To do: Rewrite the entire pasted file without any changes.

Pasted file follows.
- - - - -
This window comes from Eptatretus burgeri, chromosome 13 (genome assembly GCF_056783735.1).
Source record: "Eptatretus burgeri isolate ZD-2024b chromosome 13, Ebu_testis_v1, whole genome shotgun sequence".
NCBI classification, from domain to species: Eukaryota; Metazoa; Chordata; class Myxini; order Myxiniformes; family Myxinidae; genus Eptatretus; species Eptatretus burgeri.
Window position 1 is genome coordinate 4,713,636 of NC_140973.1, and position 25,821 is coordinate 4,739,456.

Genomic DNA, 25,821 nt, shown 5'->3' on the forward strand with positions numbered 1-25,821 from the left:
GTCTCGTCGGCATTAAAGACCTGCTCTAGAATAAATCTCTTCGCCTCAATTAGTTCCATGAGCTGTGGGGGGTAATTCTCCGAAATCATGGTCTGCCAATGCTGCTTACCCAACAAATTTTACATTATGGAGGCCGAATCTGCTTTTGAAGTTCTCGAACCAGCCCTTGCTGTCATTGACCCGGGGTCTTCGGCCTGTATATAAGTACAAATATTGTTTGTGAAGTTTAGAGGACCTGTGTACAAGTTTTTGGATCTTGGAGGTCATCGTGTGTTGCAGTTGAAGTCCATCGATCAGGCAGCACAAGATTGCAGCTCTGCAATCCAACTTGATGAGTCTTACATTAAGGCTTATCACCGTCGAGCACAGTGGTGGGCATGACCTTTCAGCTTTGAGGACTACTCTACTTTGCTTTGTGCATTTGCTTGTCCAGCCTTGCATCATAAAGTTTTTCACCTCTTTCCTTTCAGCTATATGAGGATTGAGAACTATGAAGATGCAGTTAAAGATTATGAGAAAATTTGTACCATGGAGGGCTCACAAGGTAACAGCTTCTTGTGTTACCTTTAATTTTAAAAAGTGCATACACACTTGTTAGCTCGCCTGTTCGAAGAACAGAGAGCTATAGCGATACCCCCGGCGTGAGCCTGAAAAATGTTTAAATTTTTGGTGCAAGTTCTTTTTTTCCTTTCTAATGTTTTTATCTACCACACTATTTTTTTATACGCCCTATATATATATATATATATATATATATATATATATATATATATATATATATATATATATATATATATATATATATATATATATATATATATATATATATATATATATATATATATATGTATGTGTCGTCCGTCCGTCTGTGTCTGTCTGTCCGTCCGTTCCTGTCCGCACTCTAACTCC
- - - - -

This window comes from Eptatretus burgeri, chromosome 13 (genome assembly GCF_056783735.1).
Source record: "Eptatretus burgeri isolate ZD-2024b chromosome 13, Ebu_testis_v1, whole genome shotgun sequence".
NCBI classification, from domain to species: Eukaryota; Metazoa; Chordata; class Myxini; order Myxiniformes; family Myxinidae; genus Eptatretus; species Eptatretus burgeri.
Window position 1 is genome coordinate 4,713,636 of NC_140973.1, and position 25,821 is coordinate 4,739,456.

Genomic DNA, 25,821 nt, shown 5'->3' on the forward strand with positions numbered 1-25,821 from the left:
GTCTCGTCGGCATTAAAGACCTGCTCTAGAATAAATCTCTTCGCCTCAATTAGTTCCATGAGCTGTGGGGGGTAATTCTCCGAAATCATGGTCTGCCAATGCTGCTTACCCAACAAATTTTACATTATGGAGGCCGAATCTGCTTTTGAAGTTCTCGAACCAGCCCTTGCTGTCATTGACCCGGGGTCTTCGGCCTGTATATAAGTACAAATATTGTTTGTGAAGTTTAGAGGACCTGTGTACAAGTTTTTGGATCTTGGAGGTCATCGTGTGTTGCAGTTGAAGTCCATCGATCAGGCAGCACAAGATTGCAGCTCTGCAATCCAACTTGATGAGTCTTACATTAAGGCTTATCACCGTCGAGCACAGTGGTGGGCATGACCTTTCAGCTTTGAGGACTACTCTACTTTGCTTTGTGCATTTGCTTGTCCAGCCTTGCATCATAAAGTTTTTCACCTCTTTCCTTTCAGCTATATGAGGATTGAGAACTATGAAGATGCAGTTAAAGATTATGAGAAAATTTGTACCATGGAGGGCTCACAAGGTAACAGCTTCTTGTGTTACCTTTAATTTTAAAAAGTGCATACACACTTGTTAGCTCGCCTGTTCGAAGAACAGAGAGCTATAGCGATACCCCCGGCGTGAGCCTGAAAAATGTTTAAATTTTTGGTGCAAGTTCTTTTTTTCCTTTCTAATGTTTTTATCTACCACACTATTTTTTTATACGCCCTATATATATATATATATATATATATATATATATATATATATATATATATATATATATATATATATATATATATATATATATATATATATATATATATATATATATATATATATATATGTATGTGTCGTCCGTCCGTCTGTGTCTGTCTGTCCGTCCGTTCCTGTCCGCACTCTAACTCC